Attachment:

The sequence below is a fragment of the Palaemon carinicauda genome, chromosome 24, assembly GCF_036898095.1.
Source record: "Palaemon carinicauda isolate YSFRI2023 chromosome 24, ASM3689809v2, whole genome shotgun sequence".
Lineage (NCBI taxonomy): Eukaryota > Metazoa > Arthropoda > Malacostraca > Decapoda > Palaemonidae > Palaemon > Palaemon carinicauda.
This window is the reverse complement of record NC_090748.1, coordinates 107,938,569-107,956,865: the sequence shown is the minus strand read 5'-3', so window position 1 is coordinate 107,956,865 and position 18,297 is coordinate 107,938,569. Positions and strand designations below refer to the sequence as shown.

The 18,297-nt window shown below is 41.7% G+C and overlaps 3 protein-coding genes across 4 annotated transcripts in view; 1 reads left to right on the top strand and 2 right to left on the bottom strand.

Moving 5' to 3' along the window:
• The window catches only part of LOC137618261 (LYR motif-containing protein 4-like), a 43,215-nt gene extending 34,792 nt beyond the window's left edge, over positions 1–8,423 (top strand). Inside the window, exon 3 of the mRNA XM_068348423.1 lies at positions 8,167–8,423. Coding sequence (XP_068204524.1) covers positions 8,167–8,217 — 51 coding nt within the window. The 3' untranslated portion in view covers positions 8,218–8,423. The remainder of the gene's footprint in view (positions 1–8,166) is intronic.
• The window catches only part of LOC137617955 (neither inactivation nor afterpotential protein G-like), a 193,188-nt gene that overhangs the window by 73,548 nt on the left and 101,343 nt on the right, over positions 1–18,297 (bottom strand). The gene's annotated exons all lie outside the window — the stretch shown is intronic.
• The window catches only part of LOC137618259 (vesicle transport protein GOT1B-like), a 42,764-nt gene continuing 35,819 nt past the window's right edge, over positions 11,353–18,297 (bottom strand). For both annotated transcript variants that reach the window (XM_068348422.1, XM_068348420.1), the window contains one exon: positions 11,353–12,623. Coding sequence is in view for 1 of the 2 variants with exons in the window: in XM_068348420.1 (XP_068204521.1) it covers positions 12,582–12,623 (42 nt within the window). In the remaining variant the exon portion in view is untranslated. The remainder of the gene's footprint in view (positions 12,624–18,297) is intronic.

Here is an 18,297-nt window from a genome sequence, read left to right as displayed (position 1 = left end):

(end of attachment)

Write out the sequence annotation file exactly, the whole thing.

The sequence below is a fragment of the Palaemon carinicauda genome, chromosome 24, assembly GCF_036898095.1.
Source record: "Palaemon carinicauda isolate YSFRI2023 chromosome 24, ASM3689809v2, whole genome shotgun sequence".
Lineage (NCBI taxonomy): Eukaryota > Metazoa > Arthropoda > Malacostraca > Decapoda > Palaemonidae > Palaemon > Palaemon carinicauda.
This window is the reverse complement of record NC_090748.1, coordinates 107,938,569-107,956,865: the sequence shown is the minus strand read 5'-3', so window position 1 is coordinate 107,956,865 and position 18,297 is coordinate 107,938,569. Positions and strand designations below refer to the sequence as shown.

The 18,297-nt window shown below is 41.7% G+C and overlaps 3 protein-coding genes across 4 annotated transcripts in view; 1 reads left to right on the top strand and 2 right to left on the bottom strand.

Moving 5' to 3' along the window:
• The window catches only part of LOC137618261 (LYR motif-containing protein 4-like), a 43,215-nt gene extending 34,792 nt beyond the window's left edge, over positions 1–8,423 (top strand). Inside the window, exon 3 of the mRNA XM_068348423.1 lies at positions 8,167–8,423. Coding sequence (XP_068204524.1) covers positions 8,167–8,217 — 51 coding nt within the window. The 3' untranslated portion in view covers positions 8,218–8,423. The remainder of the gene's footprint in view (positions 1–8,166) is intronic.
• The window catches only part of LOC137617955 (neither inactivation nor afterpotential protein G-like), a 193,188-nt gene that overhangs the window by 73,548 nt on the left and 101,343 nt on the right, over positions 1–18,297 (bottom strand). The gene's annotated exons all lie outside the window — the stretch shown is intronic.
• The window catches only part of LOC137618259 (vesicle transport protein GOT1B-like), a 42,764-nt gene continuing 35,819 nt past the window's right edge, over positions 11,353–18,297 (bottom strand). For both annotated transcript variants that reach the window (XM_068348422.1, XM_068348420.1), the window contains one exon: positions 11,353–12,623. Coding sequence is in view for 1 of the 2 variants with exons in the window: in XM_068348420.1 (XP_068204521.1) it covers positions 12,582–12,623 (42 nt within the window). In the remaining variant the exon portion in view is untranslated. The remainder of the gene's footprint in view (positions 12,624–18,297) is intronic.

Here is an 18,297-nt window from a genome sequence, read left to right as displayed (position 1 = left end):